Mohan Rao is an accomplished drug discovery and development scientist with a Ph.D. and Post-Ph.D. in Computational Biology/Chemistry from the Indian Institute of Science and The Scripps Research Institute, La Jolla, respectively. His expertise spans diverse domains, including drug discovery, transcriptomics, Machine Learning/Artificial Intelligence (AI/ML), High-Content Biosignatures data Analytics, Regulatory Toxicology, Statistics, and Toxico & Bioinformatics.
Currently serving as a Regulatory & Computational Toxicologist at Neurocrine Biosciences, he oversees vendor assessments, develops in vivo toxicology plans aligned with clinical development strategies for CNS indications, and effectively utilizes computational toxicology to design and execute GLP and non-GLP in vivo studies for toxicity assessment. Previously, as an Associate Director of Predictive, Investigative, and Translational Toxicology/Computational Toxicology at Janssen Pharmaceuticals, he developed computational systems toxicology, employed AI/ML approaches to predict DILI for small molecules, and provided investigative toxicology support across various therapeutic modalities.
Before that, as the Computational Toxicology and chemistry Lead at AbbVie, he developed a novel off-target prediction framework for molecules of different sizes, contributing to the design and optimization of biologics and antibody-drug conjugate (ADC) platforms.
In an earlier role, he served as the Director of Computational Drug Discovery at Transtech Pharma Inc., where he designed protein-protein interaction inhibitors for Alzheimer's disease, developed small molecule activators for GLP-1r, designed small molecule anticancer/anti-inflammatory compounds, and participated in the prediction of clinical biomarkers for various disease programs.
He has presented research findings at various professional meetings and have published several peer-reviewed manuscripts and 25 US patents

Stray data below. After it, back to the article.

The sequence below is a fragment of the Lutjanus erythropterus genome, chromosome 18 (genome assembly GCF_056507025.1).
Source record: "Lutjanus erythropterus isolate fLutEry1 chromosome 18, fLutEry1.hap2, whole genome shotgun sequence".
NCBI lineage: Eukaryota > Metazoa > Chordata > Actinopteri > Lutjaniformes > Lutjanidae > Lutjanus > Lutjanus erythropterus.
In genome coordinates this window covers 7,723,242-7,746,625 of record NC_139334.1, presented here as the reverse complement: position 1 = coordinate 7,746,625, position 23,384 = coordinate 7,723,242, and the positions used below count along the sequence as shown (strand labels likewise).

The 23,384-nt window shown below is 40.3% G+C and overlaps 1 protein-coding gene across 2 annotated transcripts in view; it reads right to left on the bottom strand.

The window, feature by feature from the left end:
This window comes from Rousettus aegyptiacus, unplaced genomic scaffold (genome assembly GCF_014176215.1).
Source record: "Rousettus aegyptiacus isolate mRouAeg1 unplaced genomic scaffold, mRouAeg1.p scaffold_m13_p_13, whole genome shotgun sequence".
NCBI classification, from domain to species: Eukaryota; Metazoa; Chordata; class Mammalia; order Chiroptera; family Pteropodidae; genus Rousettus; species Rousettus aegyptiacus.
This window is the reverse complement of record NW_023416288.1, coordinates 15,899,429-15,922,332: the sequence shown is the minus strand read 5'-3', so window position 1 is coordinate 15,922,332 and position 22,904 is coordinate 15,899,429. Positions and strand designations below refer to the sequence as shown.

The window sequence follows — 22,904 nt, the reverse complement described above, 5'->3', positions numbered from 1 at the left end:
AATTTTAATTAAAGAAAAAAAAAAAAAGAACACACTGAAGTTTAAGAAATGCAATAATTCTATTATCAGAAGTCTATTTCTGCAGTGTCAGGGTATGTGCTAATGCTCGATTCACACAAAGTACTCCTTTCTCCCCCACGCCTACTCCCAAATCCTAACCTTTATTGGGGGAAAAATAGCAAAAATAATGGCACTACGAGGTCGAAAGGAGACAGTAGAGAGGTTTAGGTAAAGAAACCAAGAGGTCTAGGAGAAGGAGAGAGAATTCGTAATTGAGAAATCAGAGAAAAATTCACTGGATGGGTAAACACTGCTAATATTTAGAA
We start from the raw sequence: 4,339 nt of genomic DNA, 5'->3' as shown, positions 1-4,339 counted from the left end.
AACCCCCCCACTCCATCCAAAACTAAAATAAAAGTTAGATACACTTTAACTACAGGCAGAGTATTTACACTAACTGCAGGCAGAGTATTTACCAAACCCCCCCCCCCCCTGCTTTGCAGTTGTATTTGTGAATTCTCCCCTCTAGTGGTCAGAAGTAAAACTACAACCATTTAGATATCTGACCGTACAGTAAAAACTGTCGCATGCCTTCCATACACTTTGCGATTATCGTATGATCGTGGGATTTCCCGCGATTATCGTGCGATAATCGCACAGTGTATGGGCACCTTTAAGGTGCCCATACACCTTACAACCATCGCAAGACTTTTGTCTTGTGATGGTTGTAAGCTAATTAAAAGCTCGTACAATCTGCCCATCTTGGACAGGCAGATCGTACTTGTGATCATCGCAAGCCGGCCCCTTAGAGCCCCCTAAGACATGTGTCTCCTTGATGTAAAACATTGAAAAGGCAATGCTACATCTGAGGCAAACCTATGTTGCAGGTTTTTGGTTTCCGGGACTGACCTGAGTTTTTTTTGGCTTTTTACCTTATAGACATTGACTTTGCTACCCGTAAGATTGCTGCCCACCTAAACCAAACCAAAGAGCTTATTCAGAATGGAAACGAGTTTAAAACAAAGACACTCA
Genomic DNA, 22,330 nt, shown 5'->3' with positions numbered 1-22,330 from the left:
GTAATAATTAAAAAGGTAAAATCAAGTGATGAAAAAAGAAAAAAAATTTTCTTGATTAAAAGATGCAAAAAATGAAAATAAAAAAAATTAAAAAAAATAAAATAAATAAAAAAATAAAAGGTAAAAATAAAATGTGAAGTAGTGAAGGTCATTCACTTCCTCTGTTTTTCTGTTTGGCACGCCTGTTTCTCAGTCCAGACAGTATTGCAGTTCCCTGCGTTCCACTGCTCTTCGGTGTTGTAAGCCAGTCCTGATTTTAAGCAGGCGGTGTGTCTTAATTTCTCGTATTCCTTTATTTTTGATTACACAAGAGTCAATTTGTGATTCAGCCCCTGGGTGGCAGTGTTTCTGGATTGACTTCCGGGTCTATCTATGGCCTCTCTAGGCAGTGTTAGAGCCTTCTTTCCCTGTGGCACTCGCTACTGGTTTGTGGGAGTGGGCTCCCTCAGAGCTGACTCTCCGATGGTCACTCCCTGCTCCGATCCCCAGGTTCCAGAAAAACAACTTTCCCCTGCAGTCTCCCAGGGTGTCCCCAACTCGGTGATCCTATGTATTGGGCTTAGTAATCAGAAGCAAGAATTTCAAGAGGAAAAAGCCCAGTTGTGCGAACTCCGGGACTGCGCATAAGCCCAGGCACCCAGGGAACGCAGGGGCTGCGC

OpenTox Virtual Conference 2023
AI/ML-driven Predictive Modeling of Drug-Induced Liver Injury (DILI) Severity in Small Molecules
Drug-induced liver injury (DILI) is a complex and multifactorial toxicity that has been a major cause of attrition in drug discovery, development, and post-marketing. Early identification of DILI risk is crucial for reducing the costs and time associated with drug development. While various predictive models based on physicochemical properties or in vitro and in vivo assays have been reported in recent years, these approaches often fail to account for the involvement of liver-expressed proteins in DILI. To bridge this gap, we have developed an integrated artificial intelligence/machine learning (AI/ML) model to predict the severity of DILI for small molecules. Our approach combines physicochemical properties with in silico-predicted off-target interactions to improve accuracy. Our dataset comprises 603 diverse compounds from public databases, classified by the FDA as Most DILI (M-DILI), Less DILI (L-DILI), and No DILI (N-DILI). We utilized six machine learning methods, namely k-nearest neighbor (k-NN), support vector machine (SVM), random forest (RF), Naivë Bayes (NB), artificial neural network (ANN), logistic regression (LR), weighted average ensemble learning (WA), and penalized logistic regression (PLR), to create a consensus model for predicting DILI potential. SVM, RF, LR, WA, and PLR demonstrated the best performance in identifying M-DILI and N-DILI compounds, with an receiver operating characteristic area under the curve of 0.88, sensitivity of 0.73, and specificity of 0.9. Through our analysis, we identified approximately 43 off-targets, in addition to essential physicochemical properties (fsp3, log S, basicity, reactive functional groups, and predicted metabolites), as critical factors in distinguishing between M-DILI and N-DILI compounds. Notable key off-targets include PTGS1, PTGS2, SLC22A12, PPARγ, RXRA, CYP2C9, AKR1C3, MGLL, RET, AR, and ABCC4.Our AI/ML computational approach shows the significance of integrating physicochemical properties with predicted on- and off-target biological interactions, substantially improving DILI predictivity compared to relying on chemical properties alone. This AI/ML model shows promise in identifying potential DILI risks early, enhancing the probability of success in clinic.